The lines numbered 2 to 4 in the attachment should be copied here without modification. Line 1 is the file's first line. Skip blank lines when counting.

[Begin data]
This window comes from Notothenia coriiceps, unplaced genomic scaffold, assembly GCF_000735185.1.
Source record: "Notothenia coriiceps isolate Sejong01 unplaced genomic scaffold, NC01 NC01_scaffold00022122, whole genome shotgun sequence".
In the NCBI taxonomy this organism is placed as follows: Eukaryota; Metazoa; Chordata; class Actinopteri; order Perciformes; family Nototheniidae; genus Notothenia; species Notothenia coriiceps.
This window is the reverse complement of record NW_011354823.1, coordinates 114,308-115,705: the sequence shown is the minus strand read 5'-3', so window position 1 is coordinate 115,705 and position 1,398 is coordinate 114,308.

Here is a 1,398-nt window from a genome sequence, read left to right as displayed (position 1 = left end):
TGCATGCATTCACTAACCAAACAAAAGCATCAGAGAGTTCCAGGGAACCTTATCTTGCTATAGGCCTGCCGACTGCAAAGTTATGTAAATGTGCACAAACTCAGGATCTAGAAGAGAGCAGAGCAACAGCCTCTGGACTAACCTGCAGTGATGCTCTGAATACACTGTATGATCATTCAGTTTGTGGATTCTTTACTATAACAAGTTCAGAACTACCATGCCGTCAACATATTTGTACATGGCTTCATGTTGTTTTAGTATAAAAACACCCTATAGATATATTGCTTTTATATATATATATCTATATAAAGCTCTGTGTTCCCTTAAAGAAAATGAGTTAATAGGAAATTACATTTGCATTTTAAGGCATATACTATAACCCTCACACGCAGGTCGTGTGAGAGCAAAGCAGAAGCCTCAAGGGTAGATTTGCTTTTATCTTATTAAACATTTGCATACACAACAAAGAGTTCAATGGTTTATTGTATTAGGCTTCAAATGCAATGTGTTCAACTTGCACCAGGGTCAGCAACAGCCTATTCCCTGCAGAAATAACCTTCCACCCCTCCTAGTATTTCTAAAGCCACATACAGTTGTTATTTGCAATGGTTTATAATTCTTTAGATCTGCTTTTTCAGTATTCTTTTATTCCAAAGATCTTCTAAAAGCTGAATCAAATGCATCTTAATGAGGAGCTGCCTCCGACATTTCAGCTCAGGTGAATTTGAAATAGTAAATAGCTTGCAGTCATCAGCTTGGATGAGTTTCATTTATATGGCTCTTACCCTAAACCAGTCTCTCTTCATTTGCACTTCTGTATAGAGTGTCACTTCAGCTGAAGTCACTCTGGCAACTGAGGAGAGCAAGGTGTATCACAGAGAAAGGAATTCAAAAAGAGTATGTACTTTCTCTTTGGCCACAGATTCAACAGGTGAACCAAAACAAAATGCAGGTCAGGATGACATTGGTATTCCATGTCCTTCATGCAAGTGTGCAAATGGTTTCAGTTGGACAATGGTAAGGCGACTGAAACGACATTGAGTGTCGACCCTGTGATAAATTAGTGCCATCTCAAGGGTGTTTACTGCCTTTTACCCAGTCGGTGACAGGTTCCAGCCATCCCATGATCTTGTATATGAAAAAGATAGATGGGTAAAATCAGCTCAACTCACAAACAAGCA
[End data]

Source record: "Notothenia coriiceps isolate Sejong01 unplaced genomic scaffold, NC01 NC01_scaffold00022122, whole genome shotgun sequence".
In the NCBI taxonomy this organism is placed as follows: Eukaryota; Metazoa; Chordata; class Actinopteri; order Perciformes; family Nototheniidae; genus Notothenia; species Notothenia coriiceps.
This window is the reverse complement of record NW_011354823.1, coordinates 114,308-115,705: the sequence shown is the minus strand read 5'-3', so window position 1 is coordinate 115,705 and position 1,398 is coordinate 114,308.